Real-Life Victims of the Transgender 'Cult'
More and more parents are stepping out, admitting that their children "identify as transgender" and wanting to do something about it. Schools encourage gender confusion, and doctors reportedly won't even run preliminary tests if a child asks for life-altering "treatment." But before you sign your kids up, listen to the real-life stories of people who deeply regret their "transition."
"I am a real, live 22-year-old woman, with a scarred chest and a broken voice, and five o'clock shadow because I couldn’t face the idea of growing up to be a woman, that’s my reality," admitted Cari Stella in a deeply personal YouTube video. She objected to transgender journalist Julia Serano's insistence on calling her "transgender."
"Gender was done to me, gender was traumatizing to me, I don't want anything to do with it anymore," Stella declared. She admitted that "when I was transitioning, I felt a strong desire — what I would have called a 'need' at the time — to transition," but her transition only hurt her more. "It can be damn hard to figure out that the treatment you're being told is to help you is actually making your mental health worse. Testosterone made me even more dissociated than I already was," she said.
Another de-transitioning woman, Carey Callahan, accused Serano of "erasing" her, by insisting that because people like Callahan had transitioned, they were still transgender. "If self-definition is a human right, I don't know how much louder we can shout to the world we're not trans," Callahan said. "And for me, if you say that I'm on the transgender spectrum, what you're doing is you're erasing everything I'm telling you about my life and my story."
"I had trauma that led to me disassociating from my female body, and ... the longer I chased that disassociation — the more I asked people to call me special pronouns, the more I tried to change my body, the more I ensconced myself in a community that would affirm a trans identity, the worse I felt, Callahan admitted.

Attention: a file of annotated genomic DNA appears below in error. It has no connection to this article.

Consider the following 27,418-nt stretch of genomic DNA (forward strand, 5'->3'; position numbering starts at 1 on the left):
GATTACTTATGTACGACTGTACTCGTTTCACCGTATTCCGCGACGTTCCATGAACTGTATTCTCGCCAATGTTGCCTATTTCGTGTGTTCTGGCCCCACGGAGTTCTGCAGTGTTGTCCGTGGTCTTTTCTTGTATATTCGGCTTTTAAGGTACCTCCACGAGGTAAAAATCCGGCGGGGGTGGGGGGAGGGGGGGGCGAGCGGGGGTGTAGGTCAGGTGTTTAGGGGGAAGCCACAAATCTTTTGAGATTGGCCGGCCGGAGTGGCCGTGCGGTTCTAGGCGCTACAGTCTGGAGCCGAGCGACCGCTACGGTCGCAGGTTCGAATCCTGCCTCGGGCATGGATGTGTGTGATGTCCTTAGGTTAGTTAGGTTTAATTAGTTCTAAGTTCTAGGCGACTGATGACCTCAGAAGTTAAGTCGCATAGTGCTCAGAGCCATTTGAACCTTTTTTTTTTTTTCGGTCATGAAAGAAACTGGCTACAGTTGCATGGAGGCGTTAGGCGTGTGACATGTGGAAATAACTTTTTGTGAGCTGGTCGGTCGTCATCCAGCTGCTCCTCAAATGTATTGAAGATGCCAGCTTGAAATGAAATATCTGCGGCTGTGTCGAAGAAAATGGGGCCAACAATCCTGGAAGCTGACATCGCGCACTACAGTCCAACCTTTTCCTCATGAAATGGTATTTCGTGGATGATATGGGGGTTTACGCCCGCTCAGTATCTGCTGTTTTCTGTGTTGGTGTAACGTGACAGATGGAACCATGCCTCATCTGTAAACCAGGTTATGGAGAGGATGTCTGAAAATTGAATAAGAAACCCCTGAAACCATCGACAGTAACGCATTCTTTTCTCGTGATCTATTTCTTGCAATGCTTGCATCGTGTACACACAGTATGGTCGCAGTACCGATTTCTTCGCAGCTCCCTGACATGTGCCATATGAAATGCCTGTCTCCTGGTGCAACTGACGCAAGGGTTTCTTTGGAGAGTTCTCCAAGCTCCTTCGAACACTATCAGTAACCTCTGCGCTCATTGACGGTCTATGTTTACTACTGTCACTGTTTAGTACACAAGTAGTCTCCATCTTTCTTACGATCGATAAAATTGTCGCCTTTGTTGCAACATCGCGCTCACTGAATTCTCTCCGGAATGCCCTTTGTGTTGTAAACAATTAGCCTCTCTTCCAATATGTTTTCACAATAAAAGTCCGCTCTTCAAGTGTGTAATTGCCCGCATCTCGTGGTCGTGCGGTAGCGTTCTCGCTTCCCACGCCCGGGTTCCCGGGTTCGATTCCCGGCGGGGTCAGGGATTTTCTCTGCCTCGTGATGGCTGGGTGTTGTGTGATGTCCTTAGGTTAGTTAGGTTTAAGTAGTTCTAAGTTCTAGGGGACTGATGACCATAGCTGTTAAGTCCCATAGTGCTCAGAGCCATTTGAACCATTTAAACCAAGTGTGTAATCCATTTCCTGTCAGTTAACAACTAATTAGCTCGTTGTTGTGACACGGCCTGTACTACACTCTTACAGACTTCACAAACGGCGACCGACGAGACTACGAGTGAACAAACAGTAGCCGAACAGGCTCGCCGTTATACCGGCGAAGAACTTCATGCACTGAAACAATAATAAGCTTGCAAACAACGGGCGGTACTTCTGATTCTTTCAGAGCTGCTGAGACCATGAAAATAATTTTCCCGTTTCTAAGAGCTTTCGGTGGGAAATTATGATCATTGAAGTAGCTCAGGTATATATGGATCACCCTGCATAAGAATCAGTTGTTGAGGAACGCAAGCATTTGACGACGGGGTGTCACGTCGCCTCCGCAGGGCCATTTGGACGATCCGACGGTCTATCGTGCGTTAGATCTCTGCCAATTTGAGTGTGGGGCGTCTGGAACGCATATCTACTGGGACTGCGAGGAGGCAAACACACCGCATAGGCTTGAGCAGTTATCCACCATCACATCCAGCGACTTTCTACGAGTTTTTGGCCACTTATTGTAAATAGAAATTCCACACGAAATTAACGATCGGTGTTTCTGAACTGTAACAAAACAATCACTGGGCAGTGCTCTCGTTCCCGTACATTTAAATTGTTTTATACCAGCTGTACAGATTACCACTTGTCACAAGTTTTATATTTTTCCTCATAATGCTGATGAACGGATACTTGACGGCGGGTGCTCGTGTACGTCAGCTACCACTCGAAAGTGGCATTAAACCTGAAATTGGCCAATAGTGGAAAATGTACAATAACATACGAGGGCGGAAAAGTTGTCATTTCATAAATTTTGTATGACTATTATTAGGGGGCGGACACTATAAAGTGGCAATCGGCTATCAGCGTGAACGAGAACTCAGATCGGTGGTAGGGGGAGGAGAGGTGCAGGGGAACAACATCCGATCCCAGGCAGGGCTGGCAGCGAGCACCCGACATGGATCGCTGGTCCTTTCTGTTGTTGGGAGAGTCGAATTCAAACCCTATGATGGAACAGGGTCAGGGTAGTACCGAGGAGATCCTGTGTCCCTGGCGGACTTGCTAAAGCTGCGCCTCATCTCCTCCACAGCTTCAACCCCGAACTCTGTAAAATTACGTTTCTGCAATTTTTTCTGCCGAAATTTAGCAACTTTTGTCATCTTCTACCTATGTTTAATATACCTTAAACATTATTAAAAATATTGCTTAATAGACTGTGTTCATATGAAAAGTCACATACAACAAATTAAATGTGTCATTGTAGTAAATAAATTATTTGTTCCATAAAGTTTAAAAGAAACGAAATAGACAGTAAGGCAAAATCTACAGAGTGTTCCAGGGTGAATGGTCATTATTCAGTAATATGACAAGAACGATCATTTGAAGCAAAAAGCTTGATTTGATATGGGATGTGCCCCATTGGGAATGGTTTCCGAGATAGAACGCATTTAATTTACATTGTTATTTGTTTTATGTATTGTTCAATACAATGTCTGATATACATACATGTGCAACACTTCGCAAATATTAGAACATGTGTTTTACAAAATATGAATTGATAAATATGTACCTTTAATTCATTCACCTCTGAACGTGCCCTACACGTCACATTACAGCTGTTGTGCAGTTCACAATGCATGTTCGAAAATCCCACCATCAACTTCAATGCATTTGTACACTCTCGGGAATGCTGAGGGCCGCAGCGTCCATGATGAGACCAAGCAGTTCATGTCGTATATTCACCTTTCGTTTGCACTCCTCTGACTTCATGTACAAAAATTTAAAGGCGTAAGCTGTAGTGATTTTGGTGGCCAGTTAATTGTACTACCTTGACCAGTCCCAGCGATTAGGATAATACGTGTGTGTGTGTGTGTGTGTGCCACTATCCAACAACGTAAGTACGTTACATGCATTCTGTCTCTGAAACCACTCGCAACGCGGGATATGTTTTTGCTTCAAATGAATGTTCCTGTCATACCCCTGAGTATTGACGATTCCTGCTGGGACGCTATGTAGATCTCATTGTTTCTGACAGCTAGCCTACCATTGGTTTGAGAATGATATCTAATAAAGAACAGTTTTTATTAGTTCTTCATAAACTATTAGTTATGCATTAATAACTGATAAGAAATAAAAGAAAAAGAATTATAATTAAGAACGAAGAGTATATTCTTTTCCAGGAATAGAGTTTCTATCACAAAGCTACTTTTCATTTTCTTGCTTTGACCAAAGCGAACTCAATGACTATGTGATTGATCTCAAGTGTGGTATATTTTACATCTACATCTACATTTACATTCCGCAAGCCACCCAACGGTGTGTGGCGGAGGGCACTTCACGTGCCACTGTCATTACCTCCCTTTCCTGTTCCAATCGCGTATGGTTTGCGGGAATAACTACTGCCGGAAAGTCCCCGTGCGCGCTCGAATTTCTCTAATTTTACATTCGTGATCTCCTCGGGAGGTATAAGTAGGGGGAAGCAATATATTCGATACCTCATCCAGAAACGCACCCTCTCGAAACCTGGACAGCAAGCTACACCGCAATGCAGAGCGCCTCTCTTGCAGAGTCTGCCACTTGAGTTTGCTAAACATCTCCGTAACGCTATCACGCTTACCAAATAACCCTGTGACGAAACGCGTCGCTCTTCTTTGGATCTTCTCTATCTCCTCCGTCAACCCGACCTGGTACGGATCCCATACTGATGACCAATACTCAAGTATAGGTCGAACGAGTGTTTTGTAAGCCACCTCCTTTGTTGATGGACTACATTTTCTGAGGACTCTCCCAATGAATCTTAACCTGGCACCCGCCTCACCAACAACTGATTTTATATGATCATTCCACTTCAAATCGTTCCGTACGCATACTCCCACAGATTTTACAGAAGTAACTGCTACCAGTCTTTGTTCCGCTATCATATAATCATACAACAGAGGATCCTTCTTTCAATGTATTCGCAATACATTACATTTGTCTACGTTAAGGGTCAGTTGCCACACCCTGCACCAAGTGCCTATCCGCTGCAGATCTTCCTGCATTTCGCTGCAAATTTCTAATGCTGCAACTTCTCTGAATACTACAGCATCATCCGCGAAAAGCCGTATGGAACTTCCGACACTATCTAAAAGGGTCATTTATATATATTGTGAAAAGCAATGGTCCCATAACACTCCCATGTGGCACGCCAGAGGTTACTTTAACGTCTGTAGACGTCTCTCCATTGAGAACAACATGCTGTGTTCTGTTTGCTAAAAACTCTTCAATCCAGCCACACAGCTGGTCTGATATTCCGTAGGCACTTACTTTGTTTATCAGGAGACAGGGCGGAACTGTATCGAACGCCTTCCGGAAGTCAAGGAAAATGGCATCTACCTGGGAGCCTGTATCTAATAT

She argued that Serano's insistence that people like her are still transgender is unfair and dishonest. "It's a central story in my life, and you're erasing it to make me fit into your ideology." Callahan added, "Your set of ideas of how the world works is not worth acting like I don't exist, or acting like you get to define my gender for me. No, that's not how that works. I'm a real person, and you have to deal with my existence."
Callahan attacked Serano's suggestion that people who de-transition are driven by transphobia and that they are somehow made up by conservatives. "I am not conservative. I have always voted Democrat except for the time I voted for Nader."
"I'm not trans. Transphobia was not the context when I de-transitioned," Callahan declared. "It sucks to be an inconvenient person, but it's very instructive to see how willing people on the left are to act like inconvenient people don't exist." Chillingly, she concluded, "watching how the left accepts shutting down critical thought on these matters has creeped me out."
Next Page: Parents are struggling with preserving their kids from the "cult" of transgenderism.